This means that you should prioritize the immediate payment of these debts even ahead of some of your long term savings and investment goals. While these savings and investment goals will indeed form a critical part of your retirement plan, you’ll make more immediate progress by removing the debts and interest payments that stand in the way of effective saving.

4. Maximize Your Retirement Contributions

The next item on your checklist should be to ensure that you’re making the absolute most out of your retirement accounts. Financial advisors recommend maxing out the annual contributions that you are allowed to make to certain retirement accounts, especially if your employer offers matching funds. As noted above, common retirement accounts include 401k, IRA, and Roth IRA accounts. Each carries its own rules on how much you may contribute on an annual basis.

According to Vanguard, “For both traditional and Roth IRAs, the annual contribution limits for the 2022 tax year are $6,000 for those younger than 50 and $7,000 for those age 50 and older. The annual contributions for the 2023 tax year are $6,500 for those younger than 50 and $7,500 for those age 50 and older. For both traditional and Roth 401(k)s, the annual contribution limits for the 2022 tax year are $20,500 for those younger than 50 and $27,000 for those age 50 and older. For the 2023 tax year, they are $22,500 for those younger than age 50 and $30,000 for those age 50 and older.”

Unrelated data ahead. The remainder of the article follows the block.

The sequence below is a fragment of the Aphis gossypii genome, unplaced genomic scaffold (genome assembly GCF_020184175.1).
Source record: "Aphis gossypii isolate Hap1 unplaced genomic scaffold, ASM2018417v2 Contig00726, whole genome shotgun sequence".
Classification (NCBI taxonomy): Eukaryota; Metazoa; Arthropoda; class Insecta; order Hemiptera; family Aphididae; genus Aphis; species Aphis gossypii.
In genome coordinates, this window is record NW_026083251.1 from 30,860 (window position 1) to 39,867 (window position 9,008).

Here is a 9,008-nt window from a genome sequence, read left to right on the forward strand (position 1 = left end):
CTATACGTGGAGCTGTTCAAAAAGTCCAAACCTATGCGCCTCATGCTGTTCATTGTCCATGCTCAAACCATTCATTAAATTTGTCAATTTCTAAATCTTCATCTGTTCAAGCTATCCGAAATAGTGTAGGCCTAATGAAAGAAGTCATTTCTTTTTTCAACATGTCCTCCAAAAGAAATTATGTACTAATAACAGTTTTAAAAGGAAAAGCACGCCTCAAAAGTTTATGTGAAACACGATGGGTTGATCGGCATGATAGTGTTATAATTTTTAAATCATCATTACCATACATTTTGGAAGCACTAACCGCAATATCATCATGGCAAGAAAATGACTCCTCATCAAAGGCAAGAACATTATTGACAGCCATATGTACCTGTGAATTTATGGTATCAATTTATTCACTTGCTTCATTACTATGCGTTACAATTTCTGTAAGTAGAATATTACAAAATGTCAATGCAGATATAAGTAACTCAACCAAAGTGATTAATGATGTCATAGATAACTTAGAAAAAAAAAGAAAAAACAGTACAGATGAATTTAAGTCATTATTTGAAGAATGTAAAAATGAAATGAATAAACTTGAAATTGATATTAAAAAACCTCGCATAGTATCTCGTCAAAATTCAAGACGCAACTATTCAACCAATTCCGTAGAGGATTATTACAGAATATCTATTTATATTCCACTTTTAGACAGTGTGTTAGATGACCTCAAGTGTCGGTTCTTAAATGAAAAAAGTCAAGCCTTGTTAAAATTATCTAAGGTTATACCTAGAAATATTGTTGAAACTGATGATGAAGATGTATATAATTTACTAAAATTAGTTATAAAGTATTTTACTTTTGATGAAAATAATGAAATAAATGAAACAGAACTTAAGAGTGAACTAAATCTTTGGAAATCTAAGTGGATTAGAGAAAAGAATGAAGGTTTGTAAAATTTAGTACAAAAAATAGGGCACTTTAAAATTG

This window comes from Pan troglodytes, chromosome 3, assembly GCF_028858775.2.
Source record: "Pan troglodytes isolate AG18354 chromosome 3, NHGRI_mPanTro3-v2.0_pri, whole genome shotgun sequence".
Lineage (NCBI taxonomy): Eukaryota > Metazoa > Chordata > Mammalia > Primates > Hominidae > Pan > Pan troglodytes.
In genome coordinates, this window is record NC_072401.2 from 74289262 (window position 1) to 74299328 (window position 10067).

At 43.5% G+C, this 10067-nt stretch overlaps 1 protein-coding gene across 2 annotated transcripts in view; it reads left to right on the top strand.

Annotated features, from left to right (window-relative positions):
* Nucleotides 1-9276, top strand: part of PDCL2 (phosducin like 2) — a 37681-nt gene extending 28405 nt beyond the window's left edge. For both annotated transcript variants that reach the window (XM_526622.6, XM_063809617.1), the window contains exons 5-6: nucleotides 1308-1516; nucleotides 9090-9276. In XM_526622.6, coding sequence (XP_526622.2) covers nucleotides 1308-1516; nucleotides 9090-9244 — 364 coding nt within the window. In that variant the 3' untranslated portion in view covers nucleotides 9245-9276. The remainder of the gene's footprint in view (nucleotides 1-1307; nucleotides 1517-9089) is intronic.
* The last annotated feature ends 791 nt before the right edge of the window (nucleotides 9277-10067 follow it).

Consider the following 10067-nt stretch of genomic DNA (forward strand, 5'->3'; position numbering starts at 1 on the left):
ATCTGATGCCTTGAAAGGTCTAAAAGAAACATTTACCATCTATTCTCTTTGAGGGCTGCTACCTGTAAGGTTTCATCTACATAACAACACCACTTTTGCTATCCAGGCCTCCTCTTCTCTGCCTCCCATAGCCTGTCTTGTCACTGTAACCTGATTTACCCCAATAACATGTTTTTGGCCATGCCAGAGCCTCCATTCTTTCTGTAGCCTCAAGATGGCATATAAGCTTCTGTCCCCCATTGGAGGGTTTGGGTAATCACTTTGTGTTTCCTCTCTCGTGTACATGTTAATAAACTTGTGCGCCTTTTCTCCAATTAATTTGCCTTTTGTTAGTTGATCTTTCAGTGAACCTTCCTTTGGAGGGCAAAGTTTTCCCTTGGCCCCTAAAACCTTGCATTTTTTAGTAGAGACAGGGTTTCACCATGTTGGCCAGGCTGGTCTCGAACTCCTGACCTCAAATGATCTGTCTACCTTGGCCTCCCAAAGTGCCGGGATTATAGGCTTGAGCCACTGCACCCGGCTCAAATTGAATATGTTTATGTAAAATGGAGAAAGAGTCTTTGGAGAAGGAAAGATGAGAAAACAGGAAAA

If you have the financial flexibility to reach these maximum contribution rates, it is advisable that you do so. If you receive matching funds, this will ensure that you’re getting the maximum benefit from your employer. And even in the absence of an employer matching program, maxing out your annual contributions to your retirement accounts will ensure that you are minimizing your current tax burden.

As part of your retirement planning checklist, Vanguard advises placing roughly 12 to 15% of your monthly income into your retirement accounts. Even if you don’t have the financial flexibility to reach this threshold today, this is the rate of saving that you will ultimately want to progress toward.

5. Know How to Calculate Your Social Security Benefits

One of your major income sources in retirement will come from your Social Security benefits. But how much will you actually make through Social Security?